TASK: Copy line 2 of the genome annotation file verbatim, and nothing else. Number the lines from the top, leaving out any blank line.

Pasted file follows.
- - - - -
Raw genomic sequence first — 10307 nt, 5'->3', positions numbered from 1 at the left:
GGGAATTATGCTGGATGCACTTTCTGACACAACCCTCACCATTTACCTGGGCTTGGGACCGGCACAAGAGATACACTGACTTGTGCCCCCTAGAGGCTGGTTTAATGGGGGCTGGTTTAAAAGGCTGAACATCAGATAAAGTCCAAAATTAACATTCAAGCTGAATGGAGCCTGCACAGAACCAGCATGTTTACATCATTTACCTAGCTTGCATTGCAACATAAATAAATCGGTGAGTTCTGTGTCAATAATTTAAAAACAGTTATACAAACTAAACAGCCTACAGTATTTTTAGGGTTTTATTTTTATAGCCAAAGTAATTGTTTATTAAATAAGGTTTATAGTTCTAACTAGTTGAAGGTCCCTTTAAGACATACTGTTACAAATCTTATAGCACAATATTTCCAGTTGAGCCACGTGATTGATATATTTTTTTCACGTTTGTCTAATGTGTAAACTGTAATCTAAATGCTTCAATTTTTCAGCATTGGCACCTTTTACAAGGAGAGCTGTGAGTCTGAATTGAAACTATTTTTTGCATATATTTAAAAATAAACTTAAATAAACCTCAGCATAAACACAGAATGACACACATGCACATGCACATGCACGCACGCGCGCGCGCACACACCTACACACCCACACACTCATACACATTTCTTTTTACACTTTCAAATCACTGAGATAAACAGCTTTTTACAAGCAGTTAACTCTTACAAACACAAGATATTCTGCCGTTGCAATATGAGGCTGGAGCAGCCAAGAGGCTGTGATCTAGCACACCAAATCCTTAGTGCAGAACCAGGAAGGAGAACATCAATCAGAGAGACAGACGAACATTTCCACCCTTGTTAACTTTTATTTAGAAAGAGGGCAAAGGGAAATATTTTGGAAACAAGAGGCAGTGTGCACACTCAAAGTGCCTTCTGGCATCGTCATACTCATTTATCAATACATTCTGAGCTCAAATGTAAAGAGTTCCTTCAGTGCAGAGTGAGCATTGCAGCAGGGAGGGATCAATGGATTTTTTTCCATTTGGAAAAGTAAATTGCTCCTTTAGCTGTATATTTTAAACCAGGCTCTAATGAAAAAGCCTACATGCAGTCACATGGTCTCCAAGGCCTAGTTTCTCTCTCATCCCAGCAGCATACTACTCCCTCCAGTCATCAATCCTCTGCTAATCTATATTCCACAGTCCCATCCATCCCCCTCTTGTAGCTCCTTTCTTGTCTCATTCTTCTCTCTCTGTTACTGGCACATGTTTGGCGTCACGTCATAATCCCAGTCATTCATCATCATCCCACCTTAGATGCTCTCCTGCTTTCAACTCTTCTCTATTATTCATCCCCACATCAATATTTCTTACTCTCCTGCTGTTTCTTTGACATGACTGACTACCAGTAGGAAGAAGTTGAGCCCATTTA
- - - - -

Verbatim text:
GGGAATTATGCTGGATGCACTTTCTGACACAACCCTCACCATTTACCTGGGCTTGGGACCGGCACAAGAGATACACTGACTTGTGCCCCCTAGAGGCTGGTTTAATGGGGGCTGGTTTAAAAGGCTGAACATCAGATAAAGTCCAAAATTAACATTCAAGCTGAATGGAGCCTGCACAGAACCAGCATGTTTACATCATTTACCTAGCTTGCATTGCAACATAAATAAATCGGTGAGTTCTGTGTCAATAATTTAAAAACAGTTATACAAACTAAACAGCCTACAGTATTTTTAGGGTTTTATTTTTATAGCCAAAGTAATTGTTTATTAAATAAGGTTTATAGTTCTAACTAGTTGAAGGTCCCTTTAAGACATACTGTTACAAATCTTATAGCACAATATTTCCAGTTGAGCCACGTGATTGATATATTTTTTTCACGTTTGTCTAATGTGTAAACTGTAATCTAAATGCTTCAATTTTTCAGCATTGGCACCTTTTACAAGGAGAGCTGTGAGTCTGAATTGAAACTATTTTTTGCATATATTTAAAAATAAACTTAAATAAACCTCAGCATAAACACAGAATGACACACATGCACATGCACATGCACGCACGCGCGCGCGCACACACCTACACACCCACACACTCATACACATTTCTTTTTACACTTTCAAATCACTGAGATAAACAGCTTTTTACAAGCAGTTAACTCTTACAAACACAAGATATTCTGCCGTTGCAATATGAGGCTGGAGCAGCCAAGAGGCTGTGATCTAGCACACCAAATCCTTAGTGCAGAACCAGGAAGGAGAACATCAATCAGAGAGACAGACGAACATTTCCACCCTTGTTAACTTTTATTTAGAAAGAGGGCAAAGGGAAATATTTTGGAAACAAGAGGCAGTGTGCACACTCAAAGTGCCTTCTGGCATCGTCATACTCATTTATCAATACATTCTGAGCTCAAATGTAAAGAGTTCCTTCAGTGCAGAGTGAGCATTGCAGCAGGGAGGGATCAATGGATTTTTTTCCATTTGGAAAAGTAAATTGCTCCTTTAGCTGTATATTTTAAACCAGGCTCTAATGAAAAAGCCTACATGCAGTCACATGGTCTCCAAGGCCTAGTTTCTCTCTCATCCCAGCAGCATACTACTCCCTCCAGTCATCAATCCTCTGCTAATCTATATTCCACAGTCCCATCCATCCCCCTCTTGTAGCTCCTTTCTTGTCTCATTCTTCTCTCTCTGTTACTGGCACATGTTTGGCGTCACGTCATAATCCCAGTCATTCATCATCATCCCACCTTAGATGCTCTCCTGCTTTCAACTCTTCTCTATTATTCATCCCCACATCAATATTTCTTACTCTCCTGCTGTTTCTTTGACATGACTGACTACCAGTAGGAAGAAGTTGAGCCCATTTA